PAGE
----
10. Thus, the scheme of Section 19 contemplates that the Board shall have the power to induct a member or refuse membership but once the member is inducted, the power to remove such member vests within the Registrar, who can exercise that power after hearing the member and by a reasoned order passed, within thirty days, of the receipt of the complaint by the committee of the society or by any aggrieved person. It is clear that by virtue of second proviso to Sub-section (2) of Section 19, the Board who has inducted him as a member, has a right to approach the Registrar for removal of a person from his membership. When a statute confers a power and duty of deciding and determining admission to the membership of the society, the deciding or determining of which affects the right of the subject, such decision or determination made and communicated in terms which are not expressly preliminary or provisional, shall be final and conclusive and cannot, in the absence of express statutory power, or the consent of person affected, be altered or withdrawn by that body. No statutory power is brought to our notice whereunder it can be said that the committee has power to revoke its own decision. The statutory power to remove a member is vested with the Registrar under the second proviso to Sub-section (2) of Section 19 of the Act. Second proviso to Sub-section (2) of Section 19 of the Act further fortifies our view, that the decision once taken by the Board of Directors for induction of the members, attains finality and the membership of the society cannot be revoked or rescinded by the Committee itself. Sub-secion (3)(i) and (ii) gives right to file an appeal against the refusal or against the deemed refusal to the Registrar. When a member is admitted to the membership of the society, it has no right of filing an appeal against the order inducting person as a member but when he has been refused membership or there is a deemed refusal, there is a right of appeal only against refusal of membership, which indicates that the decision taken by the committee for the induction of a member is final so far as the committee is concerned. The words used in the second proviso to Sub-section (2) of Section 19 "notwithstanding anything to the contrary contained in this Act" are wide enough to cover the case of eligibility of the members concerned on account of illegal acceptance of their membership and shall not be restricted only to the eligibility as referred to under Section 19(1) or Clause (9) of bye law or Rule 14(2) or Rule 16 of Rajasthan Cooperative Societies Rules, 1966 (for short 'the Rules'), which lays down and prescribes eligibility, procedure to be followed for admission to the membership and disqualification for membership.
11. In this reference submission of Mr. Sa'ngeet Lodha, that power to rescind resolution of Board of Directors can only be exercised under Section 32 of the Act, requires consideration. UnderS. 32 Registrar is a repository of power of general superintendence of the co-operative societies' interest. The resolution passed by co-operative society or committee, if in the opinion of the Registrar is opposed to the object of the society or is prejudicial to the interest of the society or is in excess of the powers of the society, the Registrar can intervene and rescind that resolution in whole or in part specifying reasons thereof. This power is a general power which can be exercised by the Registrar as regards to any resolution passed by society or its committee, whereas resolution by the Board of Directors relating to induction of or rejection of the member of the society, is a matter which can be decided by the Registrar under Section 19(2), second proviso or under Section 19(3)(i)(ii) of the Act. Powers under second proviso can be exercised suo motu by the Registrar. For exercise of the powers under Section 32 sine qua non is, resolution, opposed to object, prejudicial to interest, or is in excess of powers of the society. There may be a case when wholesale induction of large number of members to the membership of the society is prejudicial to the interest of the society in general, or even induction of single member is so, the Registrar can exercise powers under Section 32 of the Act but the zone of exercise of power depends on larger interest of the society in mind and not individual eligibility of the member or Board of Directors right to induct member. In any case, in either of eventualities, the power vests with the Registrar and not with Board of Directors.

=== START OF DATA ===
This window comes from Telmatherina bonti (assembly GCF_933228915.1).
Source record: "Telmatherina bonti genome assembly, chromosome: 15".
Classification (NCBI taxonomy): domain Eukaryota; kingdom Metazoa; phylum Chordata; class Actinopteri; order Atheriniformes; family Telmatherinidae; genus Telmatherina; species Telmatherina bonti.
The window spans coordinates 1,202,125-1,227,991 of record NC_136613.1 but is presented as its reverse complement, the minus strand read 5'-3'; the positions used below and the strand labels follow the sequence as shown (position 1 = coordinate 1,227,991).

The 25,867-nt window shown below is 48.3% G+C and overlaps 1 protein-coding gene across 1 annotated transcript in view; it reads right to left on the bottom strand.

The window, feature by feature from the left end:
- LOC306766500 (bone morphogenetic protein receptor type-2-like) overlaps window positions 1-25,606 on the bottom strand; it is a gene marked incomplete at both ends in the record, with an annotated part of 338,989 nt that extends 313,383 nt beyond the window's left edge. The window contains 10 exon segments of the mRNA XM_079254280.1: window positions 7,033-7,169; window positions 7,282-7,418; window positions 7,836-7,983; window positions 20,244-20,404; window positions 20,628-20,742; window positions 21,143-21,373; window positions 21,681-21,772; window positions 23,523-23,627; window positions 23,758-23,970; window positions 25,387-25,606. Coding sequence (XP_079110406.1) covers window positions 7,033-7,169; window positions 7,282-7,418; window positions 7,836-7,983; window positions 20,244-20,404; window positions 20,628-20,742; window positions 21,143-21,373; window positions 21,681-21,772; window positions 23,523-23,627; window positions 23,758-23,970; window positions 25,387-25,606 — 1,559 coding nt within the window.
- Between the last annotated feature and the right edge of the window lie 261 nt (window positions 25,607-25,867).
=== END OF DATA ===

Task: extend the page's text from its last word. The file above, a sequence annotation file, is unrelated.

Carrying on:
12. Learned counsel for the respondent-Bank relied upon decision of Supreme Court reported in Parmeshwari Prasad Gupta v. The Union of India (AIR 1973 SC 2389) for his submission that the Board of Directors has an authority to rescind its own resolution in a subsequent meeting. In that case, service of the General Manager of the Fire Insurance Company was terminated by the Chairman in pursuance of the resolution passed by Board of Directors in its meeting dated 16-12-1953. The resolution was passed terminating the service was held to be invalid because of validity of meeting for want of notice to all the Directors. In a subsequent meeting the Board rectified the action of the Chairman terminating the service of Managing Director and Court held that it was open to a regularly constituted meeting of the Board of Directors to rectify the action of the Chairman. The action of the Chairman was independently rectified by the Board. It is not an authority on the point that resolution passed by the Board creating right in third party can be nullified in subsequent meeting.